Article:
Apomixis in Plants pp. 72-75 (1992)
By Sven Asker, Lenn Jerling

  Origin of Maternal Haploids from Seeds
of Sexual Plants
1. Spontaneous
2. From polyembryonic seeds (twin plants)
3. After exceptional types of pollination
     Intergeneric, interspecific, or intervarietal pollination
     Delayed pollination
     Use of irradiated pollen
     Use of pollen inactivated with compounds like toluidine blue
4. After treatments designed to give polyploids
     Colchicine treatment
     Temperature shock
From Asker. S.. Hereditas. 93. 277. 1980. With permission.

Parthenogenetic development of reduced female gametes (always, as far known, in connection with fertilization of polar nuclei, or "haploid pseudogamy") was earlier called "nonrecurrent apomixis" (Darlington. cited from Gustafsson40). However, the latter term must also include occasional cases of diploparthenogenesis, which are treated in the next section. We prefer not to use the term apomixis in connection with occasional haploid parthenogenesis — it is misleading, in any case. See also comments in Chapter 13: "Apomixis and Plant Breeding". In exceptional cases, instead male nuclei develop parthenogenetically (androgenesis, Section III.C).

Haploid formation is promoted by various circumstances (Table I). Haploids are known to occur at increased frequency among twin plants, resulting from polyembryonic seeds. In this case, haploid embryos may develop from the synergids. Special kinds of pollination can induce parthenogenesis: wide crosses, delayed pollination, or use of pollen treated for instance with X-rays, ultraviolet light, or toluidine blue. Haploids are also sometimes obtained after treatments designed to give polyploids, i.e., colchicine treatment or temperature shocks.4 Experimental initiation of parthenogenesis by treatment with plant hormones and other chemicals has also been attempted, although the results are still inconclusive (Chapter 6, Section III.D). A strongly increased frequency of haploid parthenogenesis is displayed by alloplasmatic wheat lines (with wheat chromosomes in Aegilops cytoplasm51,86).

Thus, tendencies towards parthenogenesis, at least at the haploid level, seem to be common in sexual plants, although their expression is strongly dependent on the choice of pollinator, as well as probably by various developmental and environmental factors.

Monoploids are generally weak and sterile, whereas polyhaploids sometimes are vigorous, and may play a role in evolution, for instance in the case of diploid-tetraploid-dihaploid cycles (cf. Asker3). Important for breeding and experimental purposes is the production, by chromosome doubling of monohaploids, of completely homozygous ("autodiploid") lines.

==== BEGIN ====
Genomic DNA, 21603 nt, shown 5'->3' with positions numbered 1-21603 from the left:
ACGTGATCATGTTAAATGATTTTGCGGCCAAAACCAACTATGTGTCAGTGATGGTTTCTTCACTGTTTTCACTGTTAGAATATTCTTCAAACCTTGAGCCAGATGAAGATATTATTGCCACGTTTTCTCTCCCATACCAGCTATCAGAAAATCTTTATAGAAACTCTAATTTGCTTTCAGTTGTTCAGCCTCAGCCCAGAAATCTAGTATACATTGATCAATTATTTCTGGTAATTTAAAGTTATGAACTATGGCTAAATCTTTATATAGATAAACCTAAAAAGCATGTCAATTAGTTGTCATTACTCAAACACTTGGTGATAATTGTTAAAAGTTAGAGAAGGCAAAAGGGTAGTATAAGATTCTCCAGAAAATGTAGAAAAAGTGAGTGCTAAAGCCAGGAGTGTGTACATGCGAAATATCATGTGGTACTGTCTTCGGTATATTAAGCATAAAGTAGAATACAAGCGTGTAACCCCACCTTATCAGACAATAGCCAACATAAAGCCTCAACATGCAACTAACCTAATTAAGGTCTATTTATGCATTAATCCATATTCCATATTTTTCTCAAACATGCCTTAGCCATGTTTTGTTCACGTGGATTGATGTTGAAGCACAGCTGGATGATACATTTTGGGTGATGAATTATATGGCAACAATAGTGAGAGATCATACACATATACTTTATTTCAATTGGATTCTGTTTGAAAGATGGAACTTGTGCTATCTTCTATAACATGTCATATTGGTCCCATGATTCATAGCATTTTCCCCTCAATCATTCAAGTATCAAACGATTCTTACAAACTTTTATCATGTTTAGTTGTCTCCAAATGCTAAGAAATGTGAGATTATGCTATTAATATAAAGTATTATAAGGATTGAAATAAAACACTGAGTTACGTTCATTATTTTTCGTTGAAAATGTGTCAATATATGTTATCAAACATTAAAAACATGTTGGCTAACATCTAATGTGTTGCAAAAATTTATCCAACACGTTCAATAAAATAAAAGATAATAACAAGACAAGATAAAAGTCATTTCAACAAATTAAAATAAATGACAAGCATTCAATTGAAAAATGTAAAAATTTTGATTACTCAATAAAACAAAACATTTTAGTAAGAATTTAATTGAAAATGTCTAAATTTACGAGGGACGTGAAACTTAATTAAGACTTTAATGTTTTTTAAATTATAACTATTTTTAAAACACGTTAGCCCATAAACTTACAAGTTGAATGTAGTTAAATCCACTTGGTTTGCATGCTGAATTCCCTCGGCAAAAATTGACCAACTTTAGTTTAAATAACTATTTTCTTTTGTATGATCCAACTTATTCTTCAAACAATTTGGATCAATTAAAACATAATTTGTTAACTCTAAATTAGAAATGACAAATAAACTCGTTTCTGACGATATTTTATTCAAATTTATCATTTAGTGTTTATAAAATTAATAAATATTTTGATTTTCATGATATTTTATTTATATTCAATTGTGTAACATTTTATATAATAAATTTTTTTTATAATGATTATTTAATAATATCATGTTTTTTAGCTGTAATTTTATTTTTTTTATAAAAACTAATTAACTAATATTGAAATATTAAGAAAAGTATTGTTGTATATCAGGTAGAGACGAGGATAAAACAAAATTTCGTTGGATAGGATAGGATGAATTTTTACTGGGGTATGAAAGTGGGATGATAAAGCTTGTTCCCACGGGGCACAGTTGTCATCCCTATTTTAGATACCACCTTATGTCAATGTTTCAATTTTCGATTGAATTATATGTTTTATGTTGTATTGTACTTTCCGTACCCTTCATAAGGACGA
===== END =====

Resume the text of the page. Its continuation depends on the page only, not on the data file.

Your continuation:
Some Examples of Diploid Parthenogenesis
from Sexual Plants
Genus   Author
Fragaria   Millardet. 1894
Solanum   Jorgensen, 928
Zea   Randolph, 1932
Primula   Emit, 1951
Triticum   Tschermak-Seysenegg, 1951
Petunia   Katayama and Adachi, 1969
Nicotiana   Todua et al., 1973
Brassica   Eenink (several papers)
Ficus   Arendt and Kazas, 1977
From Asker, S., Hereditas, 93, 277, 1980. With permission.

Little is known about the gene background of occasional parthenogenesis. In maize, genotypic influences of both female and male parents on the frequency of maternal haploidy have been confirmed," and lines with high frequencies of monoploid formation have been isolated." Here a polygenic inheritance is indicated. Very few gene mutations conditioning parthenogenesis are known. In barley, however, plants homozygous for the gene hap give rise to 30 to 40% haploids in their offspring by parthenogenetic development of reduced egg cells.42 It should be emphasized that parthenogenetic development of reduced and unreduced egg cells is not necessary under similar genetical and environmental control. The genetic regulation of parthenogenesis in established apomicts remains a controversial question (Chapter 6).

Summing up, parthenogeneric development is a must for natural apomicts, but it is very doubtful if occasional haploid formation by parthenogenetic egg cell development in sexual plants should be looked upon as a "tendency towards apomixis".

6. Matromorphy: Occasional Gametophytic Apomixis in Sexuals